So far, the assessment of X in both States is tied, so the next step in defining their tax residence is to determine where their centre of vital interests (CVI) is located. If, after analysing their centre of vital interests, X is still tied, then they will be a tax resident of State A given that they are a citizen of that State. In this situation, there is no need to apply the last tie-breaker regarding mutual agreement, which is always hard to obtain in any event.
In our hypothetical case, the CVI will be the last tie-breaker rule to define the tax residence of X before applying the nationality tie-breaker, which clearly leads to State A becoming the winner State.
The question of permanent home or habitual abode is an objective test, and similarly nationality is usually a matter of fact and easy to confirm. Conversely, the CVI looks at different elements - objective and subjective - to define where a person has a stronger attachment. It involves a full interpretation of facts, economic matters, personal matters, and even personal feelings.
Crucial to the application of Article 4 is the need to understand someone’s circumstances in the round and not just gather facts as if filling out a questionnaire. In this example, we can say that X is a resident of State B according to the corresponding DTA and the tie-breaker of article 4 because:
- They spend most of the year in that State,
- They have a business to attend to there,
- They have their new family (i.e. their current spouse), and
- Investments have been made in that State.
All elements fulfil the scheme determined by the CVI and therefore we could conclude that X is or should be resident of State B.
However, we could also conclude that X is resident of State A given that:
- It is the place where they were born and they are still a citizen of that country;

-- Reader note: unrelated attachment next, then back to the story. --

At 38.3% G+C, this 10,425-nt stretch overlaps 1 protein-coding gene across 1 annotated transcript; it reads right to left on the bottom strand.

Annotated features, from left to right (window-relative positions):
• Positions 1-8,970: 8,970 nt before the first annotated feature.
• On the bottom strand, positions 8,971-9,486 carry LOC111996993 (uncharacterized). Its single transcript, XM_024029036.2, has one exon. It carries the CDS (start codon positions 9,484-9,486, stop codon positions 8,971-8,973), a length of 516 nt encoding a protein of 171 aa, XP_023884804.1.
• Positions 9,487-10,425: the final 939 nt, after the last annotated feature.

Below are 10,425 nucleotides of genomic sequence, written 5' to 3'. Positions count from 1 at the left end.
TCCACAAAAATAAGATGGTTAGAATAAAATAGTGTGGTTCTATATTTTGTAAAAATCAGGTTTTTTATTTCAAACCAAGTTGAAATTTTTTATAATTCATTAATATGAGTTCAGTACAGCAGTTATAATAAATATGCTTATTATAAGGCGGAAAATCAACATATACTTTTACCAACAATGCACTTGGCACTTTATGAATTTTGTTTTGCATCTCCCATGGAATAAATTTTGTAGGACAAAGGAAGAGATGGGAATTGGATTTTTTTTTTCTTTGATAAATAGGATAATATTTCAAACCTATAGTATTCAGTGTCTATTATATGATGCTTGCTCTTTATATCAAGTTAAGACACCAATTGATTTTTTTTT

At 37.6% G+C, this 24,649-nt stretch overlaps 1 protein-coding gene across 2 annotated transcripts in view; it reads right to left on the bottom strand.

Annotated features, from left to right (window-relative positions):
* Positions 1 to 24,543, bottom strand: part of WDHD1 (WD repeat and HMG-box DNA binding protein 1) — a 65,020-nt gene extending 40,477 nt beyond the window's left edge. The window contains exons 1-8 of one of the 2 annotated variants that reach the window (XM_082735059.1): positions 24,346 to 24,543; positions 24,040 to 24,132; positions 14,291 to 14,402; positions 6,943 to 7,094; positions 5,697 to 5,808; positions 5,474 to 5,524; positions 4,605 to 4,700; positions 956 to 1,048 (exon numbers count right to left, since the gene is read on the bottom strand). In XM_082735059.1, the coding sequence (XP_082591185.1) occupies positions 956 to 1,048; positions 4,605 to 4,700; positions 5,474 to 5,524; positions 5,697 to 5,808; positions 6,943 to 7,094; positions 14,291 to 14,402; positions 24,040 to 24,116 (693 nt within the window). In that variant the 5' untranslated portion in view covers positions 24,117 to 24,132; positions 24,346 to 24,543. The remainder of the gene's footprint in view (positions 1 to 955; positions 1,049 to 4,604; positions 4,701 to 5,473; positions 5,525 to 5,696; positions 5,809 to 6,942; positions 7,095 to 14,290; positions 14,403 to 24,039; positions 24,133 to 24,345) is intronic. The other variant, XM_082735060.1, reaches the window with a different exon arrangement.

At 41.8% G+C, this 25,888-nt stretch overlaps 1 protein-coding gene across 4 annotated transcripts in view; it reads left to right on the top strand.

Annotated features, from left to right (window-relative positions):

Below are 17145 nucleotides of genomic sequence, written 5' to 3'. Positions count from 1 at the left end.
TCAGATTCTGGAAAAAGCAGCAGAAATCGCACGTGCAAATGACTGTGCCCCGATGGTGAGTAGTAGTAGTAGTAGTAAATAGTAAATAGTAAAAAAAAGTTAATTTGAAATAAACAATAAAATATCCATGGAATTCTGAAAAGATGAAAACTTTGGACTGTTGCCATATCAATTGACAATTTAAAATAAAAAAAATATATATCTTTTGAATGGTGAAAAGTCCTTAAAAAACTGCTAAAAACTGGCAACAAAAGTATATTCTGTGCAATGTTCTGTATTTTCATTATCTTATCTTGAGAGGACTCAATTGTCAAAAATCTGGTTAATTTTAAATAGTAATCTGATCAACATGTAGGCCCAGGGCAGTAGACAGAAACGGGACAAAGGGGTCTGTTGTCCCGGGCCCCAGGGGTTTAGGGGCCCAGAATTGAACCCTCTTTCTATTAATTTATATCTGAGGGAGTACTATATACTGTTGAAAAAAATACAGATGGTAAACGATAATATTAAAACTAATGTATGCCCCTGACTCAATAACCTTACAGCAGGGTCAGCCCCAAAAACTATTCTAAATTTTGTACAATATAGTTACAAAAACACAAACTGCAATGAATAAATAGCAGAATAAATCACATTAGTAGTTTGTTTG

- They do not spend most of the year in State A but they spend a considerable part of it there (almost half);
- X founded a permanent business in State A before their entrepreneurship activity in State B, and
- Their children live there.
As such, there are sufficient elements to determine that X is resident of either State A or B. The key to applying a dual residence tie-breaker in circumstances such as this is to look at where the strongest attachment of the individual lies.
In the case of X, if the CVI is still tied, State A would be the governing jurisdiction, given that the following tie-breaker corresponds to nationality and X is a citizen of that State. However, the examination of X’s circumstances has not yet concluded, as we have not yet asked what X plans to do in the near future, and whether they intend to continue dividing their life between two countries. These elements may not be definitive but may have a bearing. We need to ask questions such as:
- Do they expect to split their time between both countries for the rest of their life? Or is this just a transition?
- Will business in State A be carried on permanently or will the new economic activity in State B substitute the activity in State A when the entrepreneurship activity has matured?
- How closely involved in the lives of their children is X?
To conclude, tax residence is a legal issue that must be solved by a proper analysis of the facts and context, having sufficient evidence to support the case, and making a reasonable interpretation of all elements. In this scenario, having analysed all the facts, evidence, and features of the specific case, it is likely that X is a tax resident of State B, despite earlier indications to the contrary.
The determination of tax residence will have significant consequences for individuals, determining as it does where tax liability will lie. If an assessment is later found by tax authorities to be incorrect, the implications could be catastrophic. That is why any person with complex circumstances should make a thorough analysis of the facts and features that may define their tax situation.